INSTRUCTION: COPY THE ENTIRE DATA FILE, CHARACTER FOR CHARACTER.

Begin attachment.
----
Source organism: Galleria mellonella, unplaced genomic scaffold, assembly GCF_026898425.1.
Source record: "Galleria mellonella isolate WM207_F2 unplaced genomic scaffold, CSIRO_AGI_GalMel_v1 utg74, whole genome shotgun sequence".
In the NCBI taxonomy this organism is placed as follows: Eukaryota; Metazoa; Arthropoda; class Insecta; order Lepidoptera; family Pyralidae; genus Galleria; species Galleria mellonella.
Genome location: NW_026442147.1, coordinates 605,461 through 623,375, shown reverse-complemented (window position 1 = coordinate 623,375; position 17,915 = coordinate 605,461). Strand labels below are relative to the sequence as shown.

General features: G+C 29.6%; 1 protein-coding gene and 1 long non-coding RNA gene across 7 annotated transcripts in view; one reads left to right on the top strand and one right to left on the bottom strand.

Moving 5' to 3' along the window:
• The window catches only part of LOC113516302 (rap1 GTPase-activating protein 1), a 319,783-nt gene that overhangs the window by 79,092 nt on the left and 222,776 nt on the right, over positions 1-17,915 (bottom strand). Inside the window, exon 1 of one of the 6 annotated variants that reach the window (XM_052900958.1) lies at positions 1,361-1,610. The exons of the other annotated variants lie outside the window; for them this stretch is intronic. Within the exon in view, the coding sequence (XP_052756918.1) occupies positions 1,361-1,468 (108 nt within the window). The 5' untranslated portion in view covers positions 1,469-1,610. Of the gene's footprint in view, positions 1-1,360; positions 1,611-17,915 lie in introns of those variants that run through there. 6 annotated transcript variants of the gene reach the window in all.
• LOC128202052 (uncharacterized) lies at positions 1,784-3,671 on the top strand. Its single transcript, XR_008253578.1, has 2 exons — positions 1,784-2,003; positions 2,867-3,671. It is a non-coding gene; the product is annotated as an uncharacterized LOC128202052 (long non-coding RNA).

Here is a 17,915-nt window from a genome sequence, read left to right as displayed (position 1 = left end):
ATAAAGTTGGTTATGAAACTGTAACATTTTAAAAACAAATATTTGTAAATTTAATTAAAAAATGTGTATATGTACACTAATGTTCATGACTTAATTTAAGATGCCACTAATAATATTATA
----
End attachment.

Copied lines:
Source organism: Galleria mellonella, unplaced genomic scaffold, assembly GCF_026898425.1.
Source record: "Galleria mellonella isolate WM207_F2 unplaced genomic scaffold, CSIRO_AGI_GalMel_v1 utg74, whole genome shotgun sequence".
In the NCBI taxonomy this organism is placed as follows: Eukaryota; Metazoa; Arthropoda; class Insecta; order Lepidoptera; family Pyralidae; genus Galleria; species Galleria mellonella.
Genome location: NW_026442147.1, coordinates 605,461 through 623,375, shown reverse-complemented (window position 1 = coordinate 623,375; position 17,915 = coordinate 605,461). Strand labels below are relative to the sequence as shown.

General features: G+C 29.6%; 1 protein-coding gene and 1 long non-coding RNA gene across 7 annotated transcripts in view; one reads left to right on the top strand and one right to left on the bottom strand.

Moving 5' to 3' along the window:
• The window catches only part of LOC113516302 (rap1 GTPase-activating protein 1), a 319,783-nt gene that overhangs the window by 79,092 nt on the left and 222,776 nt on the right, over positions 1-17,915 (bottom strand). Inside the window, exon 1 of one of the 6 annotated variants that reach the window (XM_052900958.1) lies at positions 1,361-1,610. The exons of the other annotated variants lie outside the window; for them this stretch is intronic. Within the exon in view, the coding sequence (XP_052756918.1) occupies positions 1,361-1,468 (108 nt within the window). The 5' untranslated portion in view covers positions 1,469-1,610. Of the gene's footprint in view, positions 1-1,360; positions 1,611-17,915 lie in introns of those variants that run through there. 6 annotated transcript variants of the gene reach the window in all.
• LOC128202052 (uncharacterized) lies at positions 1,784-3,671 on the top strand. Its single transcript, XR_008253578.1, has 2 exons — positions 1,784-2,003; positions 2,867-3,671. It is a non-coding gene; the product is annotated as an uncharacterized LOC128202052 (long non-coding RNA).

Here is a 17,915-nt window from a genome sequence, read left to right as displayed (position 1 = left end):
ATAAAGTTGGTTATGAAACTGTAACATTTTAAAAACAAATATTTGTAAATTTAATTAAAAAATGTGTATATGTACACTAATGTTCATGACTTAATTTAAGATGCCACTAATAATATTATA